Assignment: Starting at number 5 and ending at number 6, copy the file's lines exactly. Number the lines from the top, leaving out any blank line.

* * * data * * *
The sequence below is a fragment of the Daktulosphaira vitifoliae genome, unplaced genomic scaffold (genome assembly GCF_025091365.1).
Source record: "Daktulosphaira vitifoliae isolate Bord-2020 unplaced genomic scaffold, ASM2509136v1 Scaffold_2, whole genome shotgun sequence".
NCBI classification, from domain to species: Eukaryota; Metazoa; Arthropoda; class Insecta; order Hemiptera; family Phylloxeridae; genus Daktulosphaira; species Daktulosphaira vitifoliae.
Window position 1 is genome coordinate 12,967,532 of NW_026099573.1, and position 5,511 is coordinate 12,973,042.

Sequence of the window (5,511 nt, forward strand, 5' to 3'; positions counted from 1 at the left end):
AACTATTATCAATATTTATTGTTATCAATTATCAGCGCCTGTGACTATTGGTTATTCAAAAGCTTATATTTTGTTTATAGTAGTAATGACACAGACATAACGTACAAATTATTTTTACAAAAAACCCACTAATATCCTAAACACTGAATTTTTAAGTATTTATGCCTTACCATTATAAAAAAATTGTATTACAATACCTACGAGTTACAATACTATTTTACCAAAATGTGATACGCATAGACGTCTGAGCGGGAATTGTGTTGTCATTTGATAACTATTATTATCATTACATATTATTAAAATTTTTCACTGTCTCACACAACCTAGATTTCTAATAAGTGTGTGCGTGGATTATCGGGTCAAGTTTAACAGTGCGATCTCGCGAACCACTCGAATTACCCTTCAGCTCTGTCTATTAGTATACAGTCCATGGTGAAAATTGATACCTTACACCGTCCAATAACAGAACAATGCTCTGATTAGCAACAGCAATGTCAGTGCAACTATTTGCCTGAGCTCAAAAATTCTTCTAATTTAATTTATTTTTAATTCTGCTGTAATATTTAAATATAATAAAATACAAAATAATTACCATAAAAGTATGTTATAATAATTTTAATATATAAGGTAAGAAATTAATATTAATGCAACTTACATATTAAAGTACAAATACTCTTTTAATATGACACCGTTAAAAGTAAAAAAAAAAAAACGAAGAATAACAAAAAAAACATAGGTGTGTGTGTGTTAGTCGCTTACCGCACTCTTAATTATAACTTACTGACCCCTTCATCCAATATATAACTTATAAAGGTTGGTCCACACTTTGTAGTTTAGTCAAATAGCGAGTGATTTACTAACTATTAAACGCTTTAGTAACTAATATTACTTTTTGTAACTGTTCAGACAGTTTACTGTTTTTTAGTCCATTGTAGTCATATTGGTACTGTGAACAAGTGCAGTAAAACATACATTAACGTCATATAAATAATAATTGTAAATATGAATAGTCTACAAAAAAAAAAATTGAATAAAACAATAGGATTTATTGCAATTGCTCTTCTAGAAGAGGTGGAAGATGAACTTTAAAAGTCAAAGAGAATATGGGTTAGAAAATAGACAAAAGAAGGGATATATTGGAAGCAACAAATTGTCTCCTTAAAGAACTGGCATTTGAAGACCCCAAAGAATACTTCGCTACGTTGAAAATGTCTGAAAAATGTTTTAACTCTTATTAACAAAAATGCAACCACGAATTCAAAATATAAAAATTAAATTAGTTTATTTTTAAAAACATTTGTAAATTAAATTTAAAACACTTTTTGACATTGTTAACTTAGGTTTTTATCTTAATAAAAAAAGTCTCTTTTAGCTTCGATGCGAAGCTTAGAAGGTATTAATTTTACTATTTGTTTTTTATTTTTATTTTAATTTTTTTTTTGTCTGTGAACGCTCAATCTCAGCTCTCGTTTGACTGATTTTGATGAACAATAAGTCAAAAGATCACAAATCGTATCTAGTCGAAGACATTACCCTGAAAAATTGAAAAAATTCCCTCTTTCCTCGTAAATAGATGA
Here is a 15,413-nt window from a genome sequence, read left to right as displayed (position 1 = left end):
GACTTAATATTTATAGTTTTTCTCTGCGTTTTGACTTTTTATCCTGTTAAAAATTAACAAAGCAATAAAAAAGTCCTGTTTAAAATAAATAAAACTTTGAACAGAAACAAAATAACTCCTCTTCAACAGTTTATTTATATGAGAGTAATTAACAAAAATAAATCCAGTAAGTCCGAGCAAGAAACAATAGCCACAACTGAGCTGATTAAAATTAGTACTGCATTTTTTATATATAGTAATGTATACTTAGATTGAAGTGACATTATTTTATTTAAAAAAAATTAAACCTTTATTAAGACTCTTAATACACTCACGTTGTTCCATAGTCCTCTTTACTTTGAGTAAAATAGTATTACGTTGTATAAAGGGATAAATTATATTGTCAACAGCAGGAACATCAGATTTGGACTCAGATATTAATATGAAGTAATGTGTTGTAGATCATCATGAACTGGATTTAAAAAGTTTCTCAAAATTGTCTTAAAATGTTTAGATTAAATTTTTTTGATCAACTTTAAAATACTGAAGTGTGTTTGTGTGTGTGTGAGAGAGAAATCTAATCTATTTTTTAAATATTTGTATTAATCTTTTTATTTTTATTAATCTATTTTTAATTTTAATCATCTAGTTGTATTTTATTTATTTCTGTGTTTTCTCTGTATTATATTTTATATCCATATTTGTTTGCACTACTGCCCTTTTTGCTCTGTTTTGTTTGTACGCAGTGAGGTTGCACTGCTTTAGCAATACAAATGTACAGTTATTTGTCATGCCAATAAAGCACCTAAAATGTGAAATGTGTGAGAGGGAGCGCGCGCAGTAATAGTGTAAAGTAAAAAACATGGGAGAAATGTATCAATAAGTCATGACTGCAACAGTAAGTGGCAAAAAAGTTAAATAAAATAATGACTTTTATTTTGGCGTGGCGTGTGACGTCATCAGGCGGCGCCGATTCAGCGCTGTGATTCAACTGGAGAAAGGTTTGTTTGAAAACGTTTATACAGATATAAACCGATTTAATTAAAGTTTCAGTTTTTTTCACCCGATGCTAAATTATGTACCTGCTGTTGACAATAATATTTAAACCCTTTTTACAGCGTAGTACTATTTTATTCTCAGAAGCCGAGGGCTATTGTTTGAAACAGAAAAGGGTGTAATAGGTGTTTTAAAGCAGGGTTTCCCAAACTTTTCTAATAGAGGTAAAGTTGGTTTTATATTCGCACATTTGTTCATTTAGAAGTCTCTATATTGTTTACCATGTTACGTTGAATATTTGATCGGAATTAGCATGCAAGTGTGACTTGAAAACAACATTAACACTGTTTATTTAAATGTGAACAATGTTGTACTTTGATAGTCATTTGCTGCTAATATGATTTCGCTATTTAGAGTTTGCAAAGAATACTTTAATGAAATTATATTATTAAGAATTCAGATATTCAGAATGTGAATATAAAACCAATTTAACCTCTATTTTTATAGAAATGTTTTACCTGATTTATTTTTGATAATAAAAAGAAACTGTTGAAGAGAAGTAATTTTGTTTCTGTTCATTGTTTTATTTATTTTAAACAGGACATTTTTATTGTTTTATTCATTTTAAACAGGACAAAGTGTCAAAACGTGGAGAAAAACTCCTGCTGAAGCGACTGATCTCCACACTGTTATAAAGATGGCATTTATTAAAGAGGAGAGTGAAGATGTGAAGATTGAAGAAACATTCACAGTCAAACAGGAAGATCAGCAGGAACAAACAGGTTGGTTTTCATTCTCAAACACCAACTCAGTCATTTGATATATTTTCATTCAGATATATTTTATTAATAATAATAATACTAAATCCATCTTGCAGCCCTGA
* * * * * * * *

Sequence of the window (5,511 nt, forward strand, 5' to 3'; positions counted from 1 at the left end):
AACTATTATCAATATTTATTGTTATCAATTATCAGCGCCTGTGACTATTGGTTATTCAAAAGCTTATATTTTGTTTATAGTAGTAATGACACAGACATAACGTACAAATTATTTTTACAAAAAACCCACTAATATCCTAAACACTGAATTTTTAAGTATTTATGCCTTACCATTATAAAAAAATTGTATTACAATACCTACGAGTTACAATACTATTTTACCAAAATGTGATACGCATAGACGTCTGAGCGGGAATTGTGTTGTCATTTGATAACTATTATTATCATTACATATTATTAAAATTTTTCACTGTCTCACACAACCTAGATTTCTAATAAGTGTGTGCGTGGATTATCGGGTCAAGTTTAACAGTGCGATCTCGCGAACCACTCGAATTACCCTTCAGCTCTGTCTATTAGTATACAGTCCATGGTGAAAATTGATACCTTACACCGTCCAATAACAGAACAATGCTCTGATTAGCAACAGCAATGTCAGTGCAACTATTTGCCTGAGCTCAAAAATTCTTCTAATTTAATTTATTTTTAATTCTGCTGTAATATTTAAATATAATAAAATACAAAATAATTACCATAAAAGTATGTTATAATAATTTTAATATATAAGGTAAGAAATTAATATTAATGCAACTTACATATTAAAGTACAAATACTCTTTTAATATGACACCGTTAAAAGTAAAAAAAAAAAAACGAAGAATAACAAAAAAAACATAGGTGTGTGTGTGTTAGTCGCTTACCGCACTCTTAATTATAACTTACTGACCCCTTCATCCAATATATAACTTATAAAGGTTGGTCCACACTTTGTAGTTTAGTCAAATAGCGAGTGATTTACTAACTATTAAACGCTTTAGTAACTAATATTACTTTTTGTAACTGTTCAGACAGTTTACTGTTTTTTAGTCCATTGTAGTCATATTGGTACTGTGAACAAGTGCAGTAAAACATACATTAACGTCATATAAATAATAATTGTAAATATGAATAGTCTACAAAAAAAAAAATTGAATAAAACAATAGGATTTATTGCAATTGCTCTTCTAGAAGAGGTGGAAGATGAACTTTAAAAGTCAAAGAGAATATGGGTTAGAAAATAGACAAAAGAAGGGATATATTGGAAGCAACAAATTGTCTCCTTAAAGAACTGGCATTTGAAGACCCCAAAGAATACTTCGCTACGTTGAAAATGTCTGAAAAATGTTTTAACTCTTATTAACAAAAATGCAACCACGAATTCAAAATATAAAAATTAAATTAGTTTATTTTTAAAAACATTTGTAAATTAAATTTAAAACACTTTTTGACATTGTTAACTTAGGTTTTTATCTTAATAAAAAAAGTCTCTTTTAGCTTCGATGCGAAGCTTAGAAGGTATTAATTTTACTATTTGTTTTTTATTTTTATTTTAATTTTTTTTTTGTCTGTGAACGCTCAATCTCAGCTCTCGTTTGACTGATTTTGATGAACAATAAGTCAAAAGATCACAAATCGTATCTAGTCGAAGACATTACCCTGAAAAATTGAAAAAATTCCCTCTTTCCTCGTAAATAGATGA